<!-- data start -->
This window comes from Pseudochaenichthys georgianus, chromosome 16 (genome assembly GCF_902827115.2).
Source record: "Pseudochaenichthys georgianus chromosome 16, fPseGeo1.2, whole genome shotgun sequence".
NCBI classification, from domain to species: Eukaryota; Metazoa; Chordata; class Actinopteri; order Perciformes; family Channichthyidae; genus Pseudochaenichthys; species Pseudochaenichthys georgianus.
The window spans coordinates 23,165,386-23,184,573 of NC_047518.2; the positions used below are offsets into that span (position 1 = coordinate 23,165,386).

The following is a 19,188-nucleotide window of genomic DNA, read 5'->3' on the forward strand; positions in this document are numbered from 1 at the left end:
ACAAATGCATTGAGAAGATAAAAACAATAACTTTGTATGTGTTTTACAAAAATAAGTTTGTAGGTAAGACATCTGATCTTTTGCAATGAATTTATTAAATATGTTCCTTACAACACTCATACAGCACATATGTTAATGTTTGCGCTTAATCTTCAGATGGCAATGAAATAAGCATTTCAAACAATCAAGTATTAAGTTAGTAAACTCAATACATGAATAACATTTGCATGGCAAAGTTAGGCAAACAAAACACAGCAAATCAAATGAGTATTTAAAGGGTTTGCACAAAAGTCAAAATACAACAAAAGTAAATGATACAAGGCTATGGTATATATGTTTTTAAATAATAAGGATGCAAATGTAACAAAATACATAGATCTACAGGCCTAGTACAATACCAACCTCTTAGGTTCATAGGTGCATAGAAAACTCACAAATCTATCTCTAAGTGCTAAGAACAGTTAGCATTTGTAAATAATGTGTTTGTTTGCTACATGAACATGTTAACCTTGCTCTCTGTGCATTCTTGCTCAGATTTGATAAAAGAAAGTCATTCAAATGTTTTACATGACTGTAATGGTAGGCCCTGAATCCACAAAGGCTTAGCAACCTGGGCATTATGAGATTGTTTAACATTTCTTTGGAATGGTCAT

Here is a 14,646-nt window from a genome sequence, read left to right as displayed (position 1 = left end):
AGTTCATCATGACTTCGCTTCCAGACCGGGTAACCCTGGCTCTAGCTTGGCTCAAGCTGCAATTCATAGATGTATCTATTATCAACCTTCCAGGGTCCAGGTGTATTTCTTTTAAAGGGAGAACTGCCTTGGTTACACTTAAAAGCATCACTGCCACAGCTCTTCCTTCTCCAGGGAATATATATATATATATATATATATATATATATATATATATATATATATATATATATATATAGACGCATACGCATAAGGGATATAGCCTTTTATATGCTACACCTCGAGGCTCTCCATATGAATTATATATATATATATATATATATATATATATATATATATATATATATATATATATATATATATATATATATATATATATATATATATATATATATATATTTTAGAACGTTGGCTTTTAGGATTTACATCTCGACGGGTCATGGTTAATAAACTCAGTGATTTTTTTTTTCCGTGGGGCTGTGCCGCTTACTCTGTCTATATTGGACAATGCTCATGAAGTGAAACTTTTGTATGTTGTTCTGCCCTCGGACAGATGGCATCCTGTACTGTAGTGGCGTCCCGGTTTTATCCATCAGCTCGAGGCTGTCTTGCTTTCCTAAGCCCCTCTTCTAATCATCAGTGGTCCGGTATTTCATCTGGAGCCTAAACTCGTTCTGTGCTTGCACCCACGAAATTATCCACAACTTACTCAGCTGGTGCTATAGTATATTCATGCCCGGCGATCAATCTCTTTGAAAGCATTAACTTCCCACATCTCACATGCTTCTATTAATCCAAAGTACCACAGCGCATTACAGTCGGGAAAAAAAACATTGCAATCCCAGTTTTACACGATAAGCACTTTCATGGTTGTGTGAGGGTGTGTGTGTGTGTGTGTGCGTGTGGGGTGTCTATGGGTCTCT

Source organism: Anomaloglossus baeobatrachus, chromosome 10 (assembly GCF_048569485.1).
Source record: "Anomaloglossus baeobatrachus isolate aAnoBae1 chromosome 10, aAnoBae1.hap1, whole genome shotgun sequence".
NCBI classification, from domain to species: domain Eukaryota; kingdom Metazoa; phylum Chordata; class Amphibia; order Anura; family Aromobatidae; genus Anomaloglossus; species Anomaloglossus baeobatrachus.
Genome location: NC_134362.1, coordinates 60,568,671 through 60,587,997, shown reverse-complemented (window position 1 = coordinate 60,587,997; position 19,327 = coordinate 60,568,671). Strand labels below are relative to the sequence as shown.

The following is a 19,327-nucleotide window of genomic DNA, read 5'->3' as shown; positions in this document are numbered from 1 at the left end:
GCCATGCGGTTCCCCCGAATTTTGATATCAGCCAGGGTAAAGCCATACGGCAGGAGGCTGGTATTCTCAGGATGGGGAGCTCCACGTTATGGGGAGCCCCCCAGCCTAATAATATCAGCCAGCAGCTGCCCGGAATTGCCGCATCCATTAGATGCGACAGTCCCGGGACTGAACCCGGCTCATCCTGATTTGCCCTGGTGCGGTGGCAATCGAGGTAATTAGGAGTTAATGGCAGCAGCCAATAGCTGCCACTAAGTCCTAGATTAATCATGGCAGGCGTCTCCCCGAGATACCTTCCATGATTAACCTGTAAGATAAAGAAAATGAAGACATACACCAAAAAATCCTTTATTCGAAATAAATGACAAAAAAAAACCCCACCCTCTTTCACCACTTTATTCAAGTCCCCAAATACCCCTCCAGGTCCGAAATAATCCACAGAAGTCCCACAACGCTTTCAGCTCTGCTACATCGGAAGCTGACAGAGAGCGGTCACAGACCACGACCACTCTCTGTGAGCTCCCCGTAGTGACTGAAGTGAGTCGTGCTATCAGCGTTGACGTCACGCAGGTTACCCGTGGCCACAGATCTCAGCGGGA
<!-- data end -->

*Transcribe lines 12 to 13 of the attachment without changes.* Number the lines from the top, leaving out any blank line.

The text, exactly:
Genome location: NC_134362.1, coordinates 60,568,671 through 60,587,997, shown reverse-complemented (window position 1 = coordinate 60,587,997; position 19,327 = coordinate 60,568,671). Strand labels below are relative to the sequence as shown.

The following is a 19,327-nucleotide window of genomic DNA, read 5'->3' as shown; positions in this document are numbered from 1 at the left end: